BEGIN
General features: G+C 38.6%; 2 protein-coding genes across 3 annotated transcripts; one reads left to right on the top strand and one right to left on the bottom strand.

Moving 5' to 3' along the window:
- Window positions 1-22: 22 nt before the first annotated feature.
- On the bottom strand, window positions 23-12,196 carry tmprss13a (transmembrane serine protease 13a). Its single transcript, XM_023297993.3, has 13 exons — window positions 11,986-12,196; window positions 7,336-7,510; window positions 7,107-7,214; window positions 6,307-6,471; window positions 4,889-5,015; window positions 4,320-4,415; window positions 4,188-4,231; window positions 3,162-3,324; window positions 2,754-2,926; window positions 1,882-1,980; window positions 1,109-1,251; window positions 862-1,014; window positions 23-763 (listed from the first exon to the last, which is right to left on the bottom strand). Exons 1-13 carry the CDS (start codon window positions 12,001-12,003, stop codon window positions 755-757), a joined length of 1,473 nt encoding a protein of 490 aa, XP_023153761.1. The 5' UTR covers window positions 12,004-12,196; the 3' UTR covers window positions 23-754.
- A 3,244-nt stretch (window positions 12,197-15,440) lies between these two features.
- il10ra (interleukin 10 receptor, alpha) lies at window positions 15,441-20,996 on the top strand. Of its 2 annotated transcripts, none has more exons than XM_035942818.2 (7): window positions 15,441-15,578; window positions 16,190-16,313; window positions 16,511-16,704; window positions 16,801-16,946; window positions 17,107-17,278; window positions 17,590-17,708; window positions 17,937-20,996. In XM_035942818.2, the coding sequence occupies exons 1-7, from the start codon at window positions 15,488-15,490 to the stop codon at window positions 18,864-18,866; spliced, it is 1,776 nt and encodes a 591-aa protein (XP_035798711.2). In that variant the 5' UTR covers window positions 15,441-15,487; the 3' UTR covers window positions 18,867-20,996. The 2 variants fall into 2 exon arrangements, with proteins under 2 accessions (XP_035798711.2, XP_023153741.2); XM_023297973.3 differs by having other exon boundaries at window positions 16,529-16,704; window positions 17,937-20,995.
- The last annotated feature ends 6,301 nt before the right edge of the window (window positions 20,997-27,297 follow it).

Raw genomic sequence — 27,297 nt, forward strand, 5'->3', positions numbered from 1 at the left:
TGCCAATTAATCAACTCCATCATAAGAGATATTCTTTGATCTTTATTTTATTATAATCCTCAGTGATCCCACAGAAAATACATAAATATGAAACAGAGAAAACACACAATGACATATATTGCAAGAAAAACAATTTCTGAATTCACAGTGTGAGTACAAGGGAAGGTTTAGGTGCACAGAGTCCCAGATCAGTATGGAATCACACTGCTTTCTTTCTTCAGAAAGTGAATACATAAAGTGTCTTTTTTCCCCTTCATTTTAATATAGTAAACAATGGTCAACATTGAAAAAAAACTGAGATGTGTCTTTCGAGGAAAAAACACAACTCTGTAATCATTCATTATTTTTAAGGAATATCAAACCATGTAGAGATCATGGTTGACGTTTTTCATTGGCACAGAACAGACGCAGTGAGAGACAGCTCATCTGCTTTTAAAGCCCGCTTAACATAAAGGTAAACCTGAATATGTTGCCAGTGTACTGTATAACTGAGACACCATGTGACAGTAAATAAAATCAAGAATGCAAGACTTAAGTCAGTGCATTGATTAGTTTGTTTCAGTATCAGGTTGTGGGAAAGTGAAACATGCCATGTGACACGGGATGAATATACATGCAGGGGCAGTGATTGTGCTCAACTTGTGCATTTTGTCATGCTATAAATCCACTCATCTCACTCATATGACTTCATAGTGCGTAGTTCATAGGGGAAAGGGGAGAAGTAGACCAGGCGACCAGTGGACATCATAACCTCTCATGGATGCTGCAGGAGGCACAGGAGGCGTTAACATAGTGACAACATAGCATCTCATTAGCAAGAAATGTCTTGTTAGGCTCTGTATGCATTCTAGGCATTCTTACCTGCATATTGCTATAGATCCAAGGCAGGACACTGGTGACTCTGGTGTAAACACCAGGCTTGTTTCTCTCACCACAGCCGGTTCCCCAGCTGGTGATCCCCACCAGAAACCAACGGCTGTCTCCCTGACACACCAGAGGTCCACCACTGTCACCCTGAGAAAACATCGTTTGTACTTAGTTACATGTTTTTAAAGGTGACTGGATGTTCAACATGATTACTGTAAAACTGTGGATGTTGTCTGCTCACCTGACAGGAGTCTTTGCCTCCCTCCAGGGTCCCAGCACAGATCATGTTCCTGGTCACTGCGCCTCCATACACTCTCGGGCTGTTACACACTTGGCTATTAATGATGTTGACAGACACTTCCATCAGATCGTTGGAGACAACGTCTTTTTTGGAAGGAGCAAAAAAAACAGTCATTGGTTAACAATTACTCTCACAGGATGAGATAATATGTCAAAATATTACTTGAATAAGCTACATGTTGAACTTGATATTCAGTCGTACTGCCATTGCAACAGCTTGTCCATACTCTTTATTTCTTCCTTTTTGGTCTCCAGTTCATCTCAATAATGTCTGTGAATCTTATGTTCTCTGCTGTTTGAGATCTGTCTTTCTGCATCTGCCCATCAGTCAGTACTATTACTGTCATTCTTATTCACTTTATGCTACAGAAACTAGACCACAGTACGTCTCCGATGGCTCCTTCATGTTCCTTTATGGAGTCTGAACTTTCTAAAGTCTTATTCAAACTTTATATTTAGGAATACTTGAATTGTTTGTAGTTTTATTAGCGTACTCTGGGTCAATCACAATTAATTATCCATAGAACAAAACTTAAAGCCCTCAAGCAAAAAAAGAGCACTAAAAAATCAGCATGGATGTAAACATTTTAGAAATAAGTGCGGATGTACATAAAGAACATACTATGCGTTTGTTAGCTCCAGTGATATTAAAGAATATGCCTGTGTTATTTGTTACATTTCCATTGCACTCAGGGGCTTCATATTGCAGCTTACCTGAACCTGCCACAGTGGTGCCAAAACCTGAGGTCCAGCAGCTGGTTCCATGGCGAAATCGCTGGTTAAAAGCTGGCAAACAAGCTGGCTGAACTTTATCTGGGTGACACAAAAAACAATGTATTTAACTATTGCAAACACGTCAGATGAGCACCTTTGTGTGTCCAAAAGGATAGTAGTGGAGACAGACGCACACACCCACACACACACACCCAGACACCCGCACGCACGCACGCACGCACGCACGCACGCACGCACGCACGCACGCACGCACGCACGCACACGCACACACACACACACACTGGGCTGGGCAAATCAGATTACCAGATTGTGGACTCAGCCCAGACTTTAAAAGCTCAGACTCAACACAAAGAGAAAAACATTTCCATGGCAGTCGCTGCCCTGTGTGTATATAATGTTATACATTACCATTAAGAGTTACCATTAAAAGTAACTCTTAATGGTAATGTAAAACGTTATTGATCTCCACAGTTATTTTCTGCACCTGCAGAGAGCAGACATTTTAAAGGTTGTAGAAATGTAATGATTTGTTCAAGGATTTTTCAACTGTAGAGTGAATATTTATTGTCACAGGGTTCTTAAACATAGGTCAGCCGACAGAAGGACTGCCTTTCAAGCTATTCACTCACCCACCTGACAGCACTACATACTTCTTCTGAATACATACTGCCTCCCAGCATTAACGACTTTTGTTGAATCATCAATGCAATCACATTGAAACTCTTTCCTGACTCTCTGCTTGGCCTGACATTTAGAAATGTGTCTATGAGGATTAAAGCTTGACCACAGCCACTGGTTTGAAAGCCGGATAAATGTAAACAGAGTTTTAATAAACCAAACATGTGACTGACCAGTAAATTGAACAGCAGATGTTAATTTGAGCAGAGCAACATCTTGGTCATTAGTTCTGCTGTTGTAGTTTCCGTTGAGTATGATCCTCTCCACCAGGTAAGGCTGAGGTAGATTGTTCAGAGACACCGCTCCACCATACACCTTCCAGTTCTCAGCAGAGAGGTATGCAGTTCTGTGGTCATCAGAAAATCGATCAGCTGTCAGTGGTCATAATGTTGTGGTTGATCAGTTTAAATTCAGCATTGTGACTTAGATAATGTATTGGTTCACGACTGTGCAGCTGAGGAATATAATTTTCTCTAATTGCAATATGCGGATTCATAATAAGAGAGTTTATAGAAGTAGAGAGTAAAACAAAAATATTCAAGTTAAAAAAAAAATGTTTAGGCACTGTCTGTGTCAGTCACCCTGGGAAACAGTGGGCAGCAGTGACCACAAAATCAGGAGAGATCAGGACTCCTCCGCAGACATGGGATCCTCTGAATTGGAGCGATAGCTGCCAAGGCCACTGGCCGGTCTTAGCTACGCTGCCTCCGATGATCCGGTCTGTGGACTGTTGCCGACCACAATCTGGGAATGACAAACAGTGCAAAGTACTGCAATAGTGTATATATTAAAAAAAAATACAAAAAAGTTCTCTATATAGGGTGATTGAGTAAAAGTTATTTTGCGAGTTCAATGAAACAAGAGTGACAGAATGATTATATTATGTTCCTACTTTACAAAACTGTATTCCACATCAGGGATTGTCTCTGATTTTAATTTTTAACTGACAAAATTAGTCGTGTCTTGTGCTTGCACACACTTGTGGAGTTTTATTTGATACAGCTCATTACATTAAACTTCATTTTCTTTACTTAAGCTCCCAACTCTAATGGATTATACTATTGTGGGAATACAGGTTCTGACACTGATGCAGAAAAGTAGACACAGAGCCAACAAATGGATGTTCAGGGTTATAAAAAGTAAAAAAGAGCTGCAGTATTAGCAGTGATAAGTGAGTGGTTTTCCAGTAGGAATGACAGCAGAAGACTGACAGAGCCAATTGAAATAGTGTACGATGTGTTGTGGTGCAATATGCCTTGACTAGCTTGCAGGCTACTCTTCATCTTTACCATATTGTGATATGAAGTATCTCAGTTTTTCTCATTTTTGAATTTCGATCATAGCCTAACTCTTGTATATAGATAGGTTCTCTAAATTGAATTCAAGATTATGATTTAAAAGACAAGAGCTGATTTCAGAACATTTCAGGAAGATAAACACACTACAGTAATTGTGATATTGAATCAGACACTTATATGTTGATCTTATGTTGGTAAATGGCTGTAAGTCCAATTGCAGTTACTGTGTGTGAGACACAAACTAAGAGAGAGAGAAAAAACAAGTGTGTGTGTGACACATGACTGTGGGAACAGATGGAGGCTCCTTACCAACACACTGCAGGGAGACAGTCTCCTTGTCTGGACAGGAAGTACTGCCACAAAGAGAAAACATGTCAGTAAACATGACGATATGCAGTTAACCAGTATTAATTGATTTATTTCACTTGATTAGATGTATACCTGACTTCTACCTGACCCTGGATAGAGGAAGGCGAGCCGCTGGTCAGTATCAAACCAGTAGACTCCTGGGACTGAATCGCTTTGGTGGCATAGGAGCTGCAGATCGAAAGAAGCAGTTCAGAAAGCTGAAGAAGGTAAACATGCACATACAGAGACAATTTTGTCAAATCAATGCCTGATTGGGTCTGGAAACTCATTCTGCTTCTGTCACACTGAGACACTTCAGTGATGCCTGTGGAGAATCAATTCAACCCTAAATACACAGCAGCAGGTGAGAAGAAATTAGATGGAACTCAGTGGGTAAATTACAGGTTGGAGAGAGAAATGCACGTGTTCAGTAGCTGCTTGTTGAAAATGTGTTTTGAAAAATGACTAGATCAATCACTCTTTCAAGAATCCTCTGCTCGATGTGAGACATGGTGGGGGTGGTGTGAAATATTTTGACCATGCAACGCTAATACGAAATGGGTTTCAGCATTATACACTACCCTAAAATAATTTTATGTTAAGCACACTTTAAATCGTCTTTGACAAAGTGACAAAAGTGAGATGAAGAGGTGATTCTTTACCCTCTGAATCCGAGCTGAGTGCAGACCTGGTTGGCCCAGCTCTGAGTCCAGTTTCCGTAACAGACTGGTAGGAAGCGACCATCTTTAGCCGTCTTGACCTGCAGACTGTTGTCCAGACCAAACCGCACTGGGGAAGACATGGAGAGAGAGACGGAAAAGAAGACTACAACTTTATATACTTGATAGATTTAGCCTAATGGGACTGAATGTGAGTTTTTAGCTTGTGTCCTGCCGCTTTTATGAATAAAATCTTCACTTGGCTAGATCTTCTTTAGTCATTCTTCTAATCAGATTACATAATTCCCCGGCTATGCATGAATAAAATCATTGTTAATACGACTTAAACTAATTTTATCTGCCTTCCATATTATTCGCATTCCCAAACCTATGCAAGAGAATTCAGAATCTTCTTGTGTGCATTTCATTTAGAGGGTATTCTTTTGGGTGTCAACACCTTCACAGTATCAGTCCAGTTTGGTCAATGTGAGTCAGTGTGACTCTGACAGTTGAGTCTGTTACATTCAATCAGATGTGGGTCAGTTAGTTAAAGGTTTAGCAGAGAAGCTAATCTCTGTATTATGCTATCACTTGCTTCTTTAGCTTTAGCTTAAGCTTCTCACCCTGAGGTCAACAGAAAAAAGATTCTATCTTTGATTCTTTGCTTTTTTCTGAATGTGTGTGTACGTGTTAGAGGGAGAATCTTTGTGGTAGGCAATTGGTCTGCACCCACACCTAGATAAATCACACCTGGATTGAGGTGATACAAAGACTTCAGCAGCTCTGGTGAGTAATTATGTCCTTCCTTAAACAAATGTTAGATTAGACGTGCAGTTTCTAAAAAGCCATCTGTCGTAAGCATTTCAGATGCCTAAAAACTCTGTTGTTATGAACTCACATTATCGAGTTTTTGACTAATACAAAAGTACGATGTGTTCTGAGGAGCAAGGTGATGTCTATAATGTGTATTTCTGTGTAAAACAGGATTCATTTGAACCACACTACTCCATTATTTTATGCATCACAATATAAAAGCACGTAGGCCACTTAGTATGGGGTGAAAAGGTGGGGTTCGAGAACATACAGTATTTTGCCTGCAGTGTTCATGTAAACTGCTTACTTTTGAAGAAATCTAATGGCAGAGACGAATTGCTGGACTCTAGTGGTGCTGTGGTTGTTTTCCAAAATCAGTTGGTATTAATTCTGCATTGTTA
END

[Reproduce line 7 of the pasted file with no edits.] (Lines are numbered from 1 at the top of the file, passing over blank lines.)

- The last annotated feature ends 6,301 nt before the right edge of the window (window positions 20,997-27,297 follow it).